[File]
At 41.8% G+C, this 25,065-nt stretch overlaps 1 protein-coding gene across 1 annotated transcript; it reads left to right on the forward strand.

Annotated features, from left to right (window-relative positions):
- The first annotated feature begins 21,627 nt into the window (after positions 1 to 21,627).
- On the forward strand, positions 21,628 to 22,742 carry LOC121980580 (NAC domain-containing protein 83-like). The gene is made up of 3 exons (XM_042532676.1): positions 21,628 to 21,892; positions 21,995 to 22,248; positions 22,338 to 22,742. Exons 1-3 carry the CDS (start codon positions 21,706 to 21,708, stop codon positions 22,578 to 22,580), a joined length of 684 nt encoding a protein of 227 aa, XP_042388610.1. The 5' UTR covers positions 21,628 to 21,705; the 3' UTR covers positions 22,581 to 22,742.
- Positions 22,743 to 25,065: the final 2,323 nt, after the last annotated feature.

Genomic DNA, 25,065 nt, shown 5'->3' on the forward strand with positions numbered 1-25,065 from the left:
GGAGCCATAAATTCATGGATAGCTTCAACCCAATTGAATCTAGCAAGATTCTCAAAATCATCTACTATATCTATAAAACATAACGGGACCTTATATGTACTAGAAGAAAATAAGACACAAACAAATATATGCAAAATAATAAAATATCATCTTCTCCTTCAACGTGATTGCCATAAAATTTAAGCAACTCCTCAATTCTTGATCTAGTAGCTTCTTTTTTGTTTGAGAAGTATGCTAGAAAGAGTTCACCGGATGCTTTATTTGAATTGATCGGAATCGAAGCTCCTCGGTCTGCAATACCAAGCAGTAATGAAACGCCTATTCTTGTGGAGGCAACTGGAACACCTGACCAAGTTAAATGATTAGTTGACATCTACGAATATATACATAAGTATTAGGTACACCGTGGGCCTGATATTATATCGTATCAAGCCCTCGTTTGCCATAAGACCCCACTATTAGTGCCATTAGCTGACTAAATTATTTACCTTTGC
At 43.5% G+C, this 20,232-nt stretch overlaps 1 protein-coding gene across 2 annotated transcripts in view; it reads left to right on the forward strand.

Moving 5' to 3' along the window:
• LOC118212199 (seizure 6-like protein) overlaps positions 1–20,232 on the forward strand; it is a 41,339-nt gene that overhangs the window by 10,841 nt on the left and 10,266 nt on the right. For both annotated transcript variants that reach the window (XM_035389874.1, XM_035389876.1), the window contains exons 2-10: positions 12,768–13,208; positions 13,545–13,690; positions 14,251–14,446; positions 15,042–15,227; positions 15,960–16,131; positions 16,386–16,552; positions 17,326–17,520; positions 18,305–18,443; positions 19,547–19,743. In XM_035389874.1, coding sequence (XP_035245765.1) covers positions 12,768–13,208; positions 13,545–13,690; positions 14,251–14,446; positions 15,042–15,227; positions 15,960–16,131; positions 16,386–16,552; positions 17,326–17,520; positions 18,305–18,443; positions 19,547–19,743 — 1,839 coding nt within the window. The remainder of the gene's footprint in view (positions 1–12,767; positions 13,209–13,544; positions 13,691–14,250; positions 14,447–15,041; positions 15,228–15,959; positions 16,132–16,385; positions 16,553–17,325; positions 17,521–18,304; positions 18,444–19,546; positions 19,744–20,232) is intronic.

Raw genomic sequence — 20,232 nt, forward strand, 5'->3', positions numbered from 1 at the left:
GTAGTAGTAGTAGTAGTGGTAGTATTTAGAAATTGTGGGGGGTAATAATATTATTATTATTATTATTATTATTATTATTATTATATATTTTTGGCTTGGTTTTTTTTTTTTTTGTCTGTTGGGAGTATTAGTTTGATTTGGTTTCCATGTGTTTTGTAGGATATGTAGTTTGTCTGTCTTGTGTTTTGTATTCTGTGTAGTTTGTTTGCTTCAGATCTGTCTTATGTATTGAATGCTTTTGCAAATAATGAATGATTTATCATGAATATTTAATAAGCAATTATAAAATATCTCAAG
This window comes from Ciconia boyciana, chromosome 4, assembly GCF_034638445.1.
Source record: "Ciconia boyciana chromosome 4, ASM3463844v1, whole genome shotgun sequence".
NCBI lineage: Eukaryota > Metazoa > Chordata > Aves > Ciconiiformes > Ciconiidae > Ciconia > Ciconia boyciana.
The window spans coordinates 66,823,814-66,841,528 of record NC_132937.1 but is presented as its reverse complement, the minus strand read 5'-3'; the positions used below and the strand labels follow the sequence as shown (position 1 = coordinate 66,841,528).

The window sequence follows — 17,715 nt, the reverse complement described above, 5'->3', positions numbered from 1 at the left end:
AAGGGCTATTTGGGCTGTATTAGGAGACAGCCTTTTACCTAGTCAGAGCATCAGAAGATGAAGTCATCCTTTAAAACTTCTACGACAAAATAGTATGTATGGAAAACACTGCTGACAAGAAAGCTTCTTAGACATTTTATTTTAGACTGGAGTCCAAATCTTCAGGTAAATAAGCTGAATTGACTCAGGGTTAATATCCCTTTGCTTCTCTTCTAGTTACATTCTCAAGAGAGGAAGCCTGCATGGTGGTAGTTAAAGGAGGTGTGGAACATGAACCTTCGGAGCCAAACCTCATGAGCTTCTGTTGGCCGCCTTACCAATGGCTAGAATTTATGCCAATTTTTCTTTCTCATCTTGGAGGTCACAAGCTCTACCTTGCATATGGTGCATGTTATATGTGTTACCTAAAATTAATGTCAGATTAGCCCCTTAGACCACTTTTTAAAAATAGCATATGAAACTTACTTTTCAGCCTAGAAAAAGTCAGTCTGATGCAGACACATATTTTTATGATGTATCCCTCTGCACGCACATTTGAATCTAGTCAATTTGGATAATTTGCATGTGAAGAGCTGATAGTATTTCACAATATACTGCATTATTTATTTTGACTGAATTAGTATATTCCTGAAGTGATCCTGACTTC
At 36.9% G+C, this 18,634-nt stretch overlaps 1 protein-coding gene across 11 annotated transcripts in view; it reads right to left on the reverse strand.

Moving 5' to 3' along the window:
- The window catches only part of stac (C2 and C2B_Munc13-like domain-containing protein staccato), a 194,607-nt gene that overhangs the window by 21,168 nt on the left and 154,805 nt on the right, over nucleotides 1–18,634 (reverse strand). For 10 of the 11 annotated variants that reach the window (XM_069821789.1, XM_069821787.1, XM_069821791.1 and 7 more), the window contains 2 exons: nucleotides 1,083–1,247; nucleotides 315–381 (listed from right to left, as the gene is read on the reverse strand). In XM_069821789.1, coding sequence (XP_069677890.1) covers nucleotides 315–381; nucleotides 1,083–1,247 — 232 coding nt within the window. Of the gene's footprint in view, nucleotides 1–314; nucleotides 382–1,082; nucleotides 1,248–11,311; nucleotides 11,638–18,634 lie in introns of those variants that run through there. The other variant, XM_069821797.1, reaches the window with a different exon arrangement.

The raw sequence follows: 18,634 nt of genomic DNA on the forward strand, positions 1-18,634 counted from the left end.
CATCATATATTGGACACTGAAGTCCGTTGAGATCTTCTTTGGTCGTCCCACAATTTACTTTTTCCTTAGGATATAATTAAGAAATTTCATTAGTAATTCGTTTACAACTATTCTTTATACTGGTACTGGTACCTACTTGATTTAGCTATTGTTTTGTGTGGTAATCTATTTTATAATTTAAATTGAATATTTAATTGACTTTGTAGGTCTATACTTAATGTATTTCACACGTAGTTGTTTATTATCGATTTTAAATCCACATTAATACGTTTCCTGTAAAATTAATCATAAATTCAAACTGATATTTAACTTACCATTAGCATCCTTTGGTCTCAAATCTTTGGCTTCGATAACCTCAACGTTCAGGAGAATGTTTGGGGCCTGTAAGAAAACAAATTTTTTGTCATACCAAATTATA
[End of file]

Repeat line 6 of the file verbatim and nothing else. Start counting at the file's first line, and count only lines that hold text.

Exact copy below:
Genomic DNA, 25,065 nt, shown 5'->3' on the forward strand with positions numbered 1-25,065 from the left: